Q:

What kind of bonds make up a formula unit of sodium chloride?

A:

Quick Answer

One formula unit of sodium chloride contains an ionic bond. The sodium loses an electron to become positively charged, the chlorine atom accepts the electron to become negatively charged, and the two oppositely charged ions attract each other. This electrostatic force of attraction is called an ionic bond.

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Full Answer

All atoms form chemical bonds that allow them to obtain an electron configuration that is identical to the nearest noble gas. Noble gases are chemically inert and stable. Atoms of other elements achieve this chemical stability by losing, gaining or sharing electrons with other atoms. Atoms that lose or gain electrons to achieve the noble gas configuration form ionic bonds, while atoms that share electrons form covalent bonds.

Sodium has 11 electrons. Its nearest noble gas, neon, has 10 electrons. Sodium can lose the electron in its outermost shell to get an electron configuration identical to neon, thus making it chemically stable. However, when sodium loses an electron, it becomes positively charged. The sodium ion can become electrically neutral again while maintaining chemical stability by bonding to a negatively charged atom.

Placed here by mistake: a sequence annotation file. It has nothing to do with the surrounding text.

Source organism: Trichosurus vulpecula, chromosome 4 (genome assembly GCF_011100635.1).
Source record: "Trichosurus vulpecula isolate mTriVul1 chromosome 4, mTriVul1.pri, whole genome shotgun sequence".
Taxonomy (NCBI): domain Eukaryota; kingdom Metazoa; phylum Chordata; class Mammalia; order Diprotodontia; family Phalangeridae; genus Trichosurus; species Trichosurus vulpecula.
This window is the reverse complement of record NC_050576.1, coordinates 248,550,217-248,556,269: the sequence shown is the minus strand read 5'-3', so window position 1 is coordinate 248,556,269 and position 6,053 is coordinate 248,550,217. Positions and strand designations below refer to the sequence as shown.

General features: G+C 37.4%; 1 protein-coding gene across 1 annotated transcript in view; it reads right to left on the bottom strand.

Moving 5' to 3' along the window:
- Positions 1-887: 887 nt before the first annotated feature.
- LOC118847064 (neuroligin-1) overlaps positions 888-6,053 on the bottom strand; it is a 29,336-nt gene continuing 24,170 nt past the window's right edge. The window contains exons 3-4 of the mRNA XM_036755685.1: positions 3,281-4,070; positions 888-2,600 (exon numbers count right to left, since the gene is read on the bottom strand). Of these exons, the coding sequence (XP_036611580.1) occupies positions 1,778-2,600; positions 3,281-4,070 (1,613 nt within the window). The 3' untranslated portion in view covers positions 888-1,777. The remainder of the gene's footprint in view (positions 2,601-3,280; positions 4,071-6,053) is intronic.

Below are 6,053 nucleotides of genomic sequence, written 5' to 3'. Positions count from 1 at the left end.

Chlorine has 17 electrons, which is one electron short of its nearest noble gas. Chlorine can gain an electron, thus gaining a negative charge, to achieve chemical stability. In order to remain electrically neutral, the chloride ion can bind to a positively charged sodium ion and form an ionic bond. Sodium chloride is an electrically neutral compound which is also chemically more stable than its individual components.

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